In other news, I was very pleased to receive a call this morning from the National Heritage Board. As reported here recently, Swedish metal-detector legislation is likely to see an overhaul soon. I have now been invited along with several well-known colleagues to speak at a hearing on the subject. I was also asked to help find a good Swedish amateur detectorist who would be willing to give a talk. Maybe I should offer the participants to write guest entries here afterwards?
Paul Tacons' work on the Djulirri rock art is something that I do follow....he has also written some very interesting Anthrozoology articles on the relationship between man/dogs/wolves, which is a particular interest of mine.
One of the rock art sites that he's studying appears to show a thylacine being used to carry packs. Neat stuff.
Re Current arch/state of the world.
I feel obliged to point out; in Britain most the workers of the commercial archaeology sector - those that actually do most of the archaeology, was lost their jobs 2 years ago; 1600 redundancies only just registered a flicker of interest in our House of Lords.
I would add, somewhat cynically, if academics actually 'did' archaeology they might produce something relevant and interesting, or at least be able to train some archaeologist who could.
'Grey literature' is a failure in the legislative framework, and a cost saving measure.
I'm a little surprised by your NAGPRA comment. I almost feel the same way, except that I'm well aware of the history of archaeology and anthropology-Native relations in the US so I just find it disturbing that the law was needed in the first place. Not only that, but NAGPRA and the movement behind it wasn't really about archaeology at all...it would take me forever to go into it here, but I highly recommend Skull Wars by David Hurst Thomas as a good starting point.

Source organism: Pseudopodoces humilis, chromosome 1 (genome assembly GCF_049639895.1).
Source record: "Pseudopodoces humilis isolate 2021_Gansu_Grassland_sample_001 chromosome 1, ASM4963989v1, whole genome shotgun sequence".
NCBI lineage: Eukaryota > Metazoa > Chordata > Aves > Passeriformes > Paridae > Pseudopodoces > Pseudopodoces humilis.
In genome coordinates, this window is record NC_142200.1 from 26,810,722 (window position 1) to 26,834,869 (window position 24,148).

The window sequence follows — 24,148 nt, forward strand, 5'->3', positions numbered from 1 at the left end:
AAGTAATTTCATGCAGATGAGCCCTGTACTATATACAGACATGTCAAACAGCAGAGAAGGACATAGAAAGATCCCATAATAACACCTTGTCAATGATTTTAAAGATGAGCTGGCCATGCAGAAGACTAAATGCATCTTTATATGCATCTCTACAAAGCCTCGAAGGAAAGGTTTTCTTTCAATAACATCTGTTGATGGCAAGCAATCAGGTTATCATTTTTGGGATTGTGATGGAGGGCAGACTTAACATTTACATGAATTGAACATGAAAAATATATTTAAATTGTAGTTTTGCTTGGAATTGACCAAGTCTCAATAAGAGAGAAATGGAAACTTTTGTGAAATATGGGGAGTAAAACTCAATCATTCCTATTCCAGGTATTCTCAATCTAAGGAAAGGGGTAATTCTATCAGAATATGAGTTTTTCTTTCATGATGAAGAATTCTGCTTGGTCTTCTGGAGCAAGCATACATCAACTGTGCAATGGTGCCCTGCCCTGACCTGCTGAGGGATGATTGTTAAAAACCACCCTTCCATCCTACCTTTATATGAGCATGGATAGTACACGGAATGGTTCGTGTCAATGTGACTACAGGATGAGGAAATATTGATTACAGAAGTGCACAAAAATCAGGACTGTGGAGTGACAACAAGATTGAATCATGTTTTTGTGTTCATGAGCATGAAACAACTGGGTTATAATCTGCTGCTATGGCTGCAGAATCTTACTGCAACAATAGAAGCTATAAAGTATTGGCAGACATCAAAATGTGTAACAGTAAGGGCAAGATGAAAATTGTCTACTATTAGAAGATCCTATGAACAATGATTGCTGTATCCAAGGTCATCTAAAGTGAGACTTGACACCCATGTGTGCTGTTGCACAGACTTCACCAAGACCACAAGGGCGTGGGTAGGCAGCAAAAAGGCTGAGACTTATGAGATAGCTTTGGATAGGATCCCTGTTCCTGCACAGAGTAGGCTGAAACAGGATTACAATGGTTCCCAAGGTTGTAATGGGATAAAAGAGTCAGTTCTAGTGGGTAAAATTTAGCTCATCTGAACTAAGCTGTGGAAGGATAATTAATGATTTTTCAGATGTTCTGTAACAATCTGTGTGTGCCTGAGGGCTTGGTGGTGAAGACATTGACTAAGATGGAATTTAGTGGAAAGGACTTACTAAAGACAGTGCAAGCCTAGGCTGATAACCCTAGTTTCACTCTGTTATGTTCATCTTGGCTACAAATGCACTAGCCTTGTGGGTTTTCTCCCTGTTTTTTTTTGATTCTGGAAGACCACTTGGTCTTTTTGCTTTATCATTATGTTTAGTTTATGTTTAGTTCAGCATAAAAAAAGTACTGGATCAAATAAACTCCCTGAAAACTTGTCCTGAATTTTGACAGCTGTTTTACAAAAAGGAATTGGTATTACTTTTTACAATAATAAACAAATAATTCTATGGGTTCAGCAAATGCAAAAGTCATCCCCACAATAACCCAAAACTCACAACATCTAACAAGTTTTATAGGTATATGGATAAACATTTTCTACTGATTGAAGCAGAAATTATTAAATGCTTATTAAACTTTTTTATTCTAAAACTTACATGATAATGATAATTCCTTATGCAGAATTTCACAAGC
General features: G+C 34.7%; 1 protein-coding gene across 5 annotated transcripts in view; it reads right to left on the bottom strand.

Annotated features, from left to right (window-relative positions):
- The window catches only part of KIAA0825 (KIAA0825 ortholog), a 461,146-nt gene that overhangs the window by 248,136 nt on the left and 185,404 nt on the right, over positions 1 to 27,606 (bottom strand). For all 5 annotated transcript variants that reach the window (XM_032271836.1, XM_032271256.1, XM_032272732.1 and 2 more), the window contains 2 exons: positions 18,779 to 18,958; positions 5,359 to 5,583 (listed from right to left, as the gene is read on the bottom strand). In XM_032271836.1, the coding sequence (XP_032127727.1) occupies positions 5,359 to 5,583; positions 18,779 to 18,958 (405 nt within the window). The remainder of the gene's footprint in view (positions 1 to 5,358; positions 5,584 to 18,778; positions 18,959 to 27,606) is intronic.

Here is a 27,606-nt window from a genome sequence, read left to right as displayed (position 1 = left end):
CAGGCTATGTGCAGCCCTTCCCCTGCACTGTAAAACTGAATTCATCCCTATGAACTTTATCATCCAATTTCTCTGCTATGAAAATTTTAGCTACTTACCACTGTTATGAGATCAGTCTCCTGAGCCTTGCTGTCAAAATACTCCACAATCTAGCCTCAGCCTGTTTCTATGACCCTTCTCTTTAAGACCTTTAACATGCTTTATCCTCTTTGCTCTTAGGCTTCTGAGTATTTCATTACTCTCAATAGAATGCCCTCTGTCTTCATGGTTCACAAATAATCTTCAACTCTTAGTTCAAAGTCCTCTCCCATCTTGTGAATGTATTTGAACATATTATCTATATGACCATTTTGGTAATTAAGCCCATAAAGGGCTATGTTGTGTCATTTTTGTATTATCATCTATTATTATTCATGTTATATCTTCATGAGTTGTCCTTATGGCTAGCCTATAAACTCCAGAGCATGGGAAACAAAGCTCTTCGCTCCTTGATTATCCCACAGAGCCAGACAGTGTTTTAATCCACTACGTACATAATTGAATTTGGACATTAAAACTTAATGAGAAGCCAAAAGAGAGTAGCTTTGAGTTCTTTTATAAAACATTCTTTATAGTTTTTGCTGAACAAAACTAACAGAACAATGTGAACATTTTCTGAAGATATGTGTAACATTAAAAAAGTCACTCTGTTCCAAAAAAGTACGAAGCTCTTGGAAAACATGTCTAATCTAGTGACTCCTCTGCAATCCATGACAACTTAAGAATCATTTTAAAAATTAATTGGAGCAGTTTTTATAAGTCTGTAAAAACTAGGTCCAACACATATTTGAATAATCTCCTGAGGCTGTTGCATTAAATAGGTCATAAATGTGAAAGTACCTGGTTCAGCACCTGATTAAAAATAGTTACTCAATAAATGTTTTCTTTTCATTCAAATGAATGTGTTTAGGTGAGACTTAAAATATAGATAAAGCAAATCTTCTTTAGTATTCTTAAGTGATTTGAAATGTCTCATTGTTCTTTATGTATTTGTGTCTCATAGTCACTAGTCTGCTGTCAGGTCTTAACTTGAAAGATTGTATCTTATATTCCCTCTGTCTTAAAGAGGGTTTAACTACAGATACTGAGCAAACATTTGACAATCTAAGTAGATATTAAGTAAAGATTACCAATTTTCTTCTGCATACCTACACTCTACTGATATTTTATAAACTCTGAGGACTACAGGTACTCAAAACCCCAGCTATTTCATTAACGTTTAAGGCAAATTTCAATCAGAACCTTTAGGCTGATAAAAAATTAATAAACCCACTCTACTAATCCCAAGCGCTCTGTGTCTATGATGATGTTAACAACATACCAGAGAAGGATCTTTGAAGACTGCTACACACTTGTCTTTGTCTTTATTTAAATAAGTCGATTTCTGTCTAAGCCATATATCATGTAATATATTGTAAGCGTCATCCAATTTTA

Glad to hear you are coming to Minnesota. Not a hotbed of archeology, but very big on Scandianavian history. My experiences in Southwest field work (New Mexico)were some of the best memories of that part of the country. If you suceed at work in that area, you can work anywhere. Being able to tell what is an adobe wall from the surrounding mud it was made of is a real skill. Now in Minnesota, all I can dig is frozen snow!
There's a tension, though, isn't there, between the positions you've outlined here about getting up popular interest in archæology and denying disproportionate popular claims to it. To put it more simply, if you're going to try and get people to care about their past, you have to be ready for them starting to feel as if it's theirs! Where that's human remains, and there's an ancestral connection that can be imagined, it's always going to be tricky to tell people "these are your past" at the same time as telling them, "and they're scientific objects with no remaining human qualities so back off". NAGPRA is one way of tackling this; I don't know of anywhere that's got it *more* right except New Zealand whose recent equalizing of Maori culture (recent as in last forty years) is exemplary, but also only possible because the British just didn't manage to exterminate the Maori enough to ignore their rights.
As far as outreach goes, meanwhile, it must be said that London has been abnormally terrible for the UK in this respect. I think that this is because most projects think that the (excellent) Museum of London (and its associated and well-known Archaeology division) have it covered so they don't have to do anything by way of outreach themselves. But if you follow the Archaeology in Europe blog, you'll see there announcement after announcement of some local UK project holding a study day or community sessions or whatever. Just not in London...
Well, thing is, in my culture we don't believe in ethnic identities. We see them all as group-cohesive fictions. So I'm happy to allow the modern versions of Indian tribes to govern the treatment of, say, 19th century burials and later. Prior to that, I can't see that they have any Blut-und-Boden rights. And the locals you mention are mainly Europid by now, while the 18th century tribe was removed to some distant badlands reservation long ago.
With regard to NAGPRA, I agree that it is outrageous to rebury old remains. There is a legitimate motivation for NAGPRA, namely the fact that some physical anthropologists and archaeologists raided recent cemeteries, which when done to white cemeteries constituted grave robbing and desecration. I favor a limited version of NAGPRA, one that would forbid the desecration of recent cemeteries and require reburial of remains stolen from them, but leave remains from older sites and isolated burials to science. While some native tribes do have real spiritual objections to disturbing human remains, it is quite clear that in many cases what is really at issue is control of history and rejection of science.